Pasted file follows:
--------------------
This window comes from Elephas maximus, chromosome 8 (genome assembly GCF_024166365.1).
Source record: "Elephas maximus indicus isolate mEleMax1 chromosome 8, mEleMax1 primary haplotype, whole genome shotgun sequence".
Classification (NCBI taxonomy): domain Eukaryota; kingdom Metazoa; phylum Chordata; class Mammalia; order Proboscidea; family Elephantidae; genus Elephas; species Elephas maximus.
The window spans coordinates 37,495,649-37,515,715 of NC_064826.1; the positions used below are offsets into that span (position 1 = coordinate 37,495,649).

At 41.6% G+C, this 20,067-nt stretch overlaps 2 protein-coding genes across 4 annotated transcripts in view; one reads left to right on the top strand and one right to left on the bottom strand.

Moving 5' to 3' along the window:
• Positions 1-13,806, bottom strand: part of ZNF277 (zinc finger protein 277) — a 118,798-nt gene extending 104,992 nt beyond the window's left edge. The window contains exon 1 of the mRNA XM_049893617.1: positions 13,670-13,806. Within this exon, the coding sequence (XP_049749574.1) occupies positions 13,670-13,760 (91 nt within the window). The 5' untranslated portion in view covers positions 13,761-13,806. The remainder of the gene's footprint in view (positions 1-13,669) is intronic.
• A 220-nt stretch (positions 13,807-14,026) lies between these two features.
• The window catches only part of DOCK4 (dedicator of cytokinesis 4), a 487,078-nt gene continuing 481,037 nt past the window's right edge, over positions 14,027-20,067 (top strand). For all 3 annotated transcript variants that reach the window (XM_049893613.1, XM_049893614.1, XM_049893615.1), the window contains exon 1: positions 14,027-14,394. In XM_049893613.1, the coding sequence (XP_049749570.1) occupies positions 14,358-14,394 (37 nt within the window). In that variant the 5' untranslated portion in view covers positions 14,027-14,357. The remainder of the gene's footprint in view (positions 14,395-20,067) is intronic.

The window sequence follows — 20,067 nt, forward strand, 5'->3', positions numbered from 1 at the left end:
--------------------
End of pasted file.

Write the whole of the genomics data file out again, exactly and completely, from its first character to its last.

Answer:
This window comes from Elephas maximus, chromosome 8 (genome assembly GCF_024166365.1).
Source record: "Elephas maximus indicus isolate mEleMax1 chromosome 8, mEleMax1 primary haplotype, whole genome shotgun sequence".
Classification (NCBI taxonomy): domain Eukaryota; kingdom Metazoa; phylum Chordata; class Mammalia; order Proboscidea; family Elephantidae; genus Elephas; species Elephas maximus.
The window spans coordinates 37,495,649-37,515,715 of NC_064826.1; the positions used below are offsets into that span (position 1 = coordinate 37,495,649).

At 41.6% G+C, this 20,067-nt stretch overlaps 2 protein-coding genes across 4 annotated transcripts in view; one reads left to right on the top strand and one right to left on the bottom strand.

Moving 5' to 3' along the window:
• Positions 1-13,806, bottom strand: part of ZNF277 (zinc finger protein 277) — a 118,798-nt gene extending 104,992 nt beyond the window's left edge. The window contains exon 1 of the mRNA XM_049893617.1: positions 13,670-13,806. Within this exon, the coding sequence (XP_049749574.1) occupies positions 13,670-13,760 (91 nt within the window). The 5' untranslated portion in view covers positions 13,761-13,806. The remainder of the gene's footprint in view (positions 1-13,669) is intronic.
• A 220-nt stretch (positions 13,807-14,026) lies between these two features.
• The window catches only part of DOCK4 (dedicator of cytokinesis 4), a 487,078-nt gene continuing 481,037 nt past the window's right edge, over positions 14,027-20,067 (top strand). For all 3 annotated transcript variants that reach the window (XM_049893613.1, XM_049893614.1, XM_049893615.1), the window contains exon 1: positions 14,027-14,394. In XM_049893613.1, the coding sequence (XP_049749570.1) occupies positions 14,358-14,394 (37 nt within the window). In that variant the 5' untranslated portion in view covers positions 14,027-14,357. The remainder of the gene's footprint in view (positions 14,395-20,067) is intronic.

The window sequence follows — 20,067 nt, forward strand, 5'->3', positions numbered from 1 at the left end: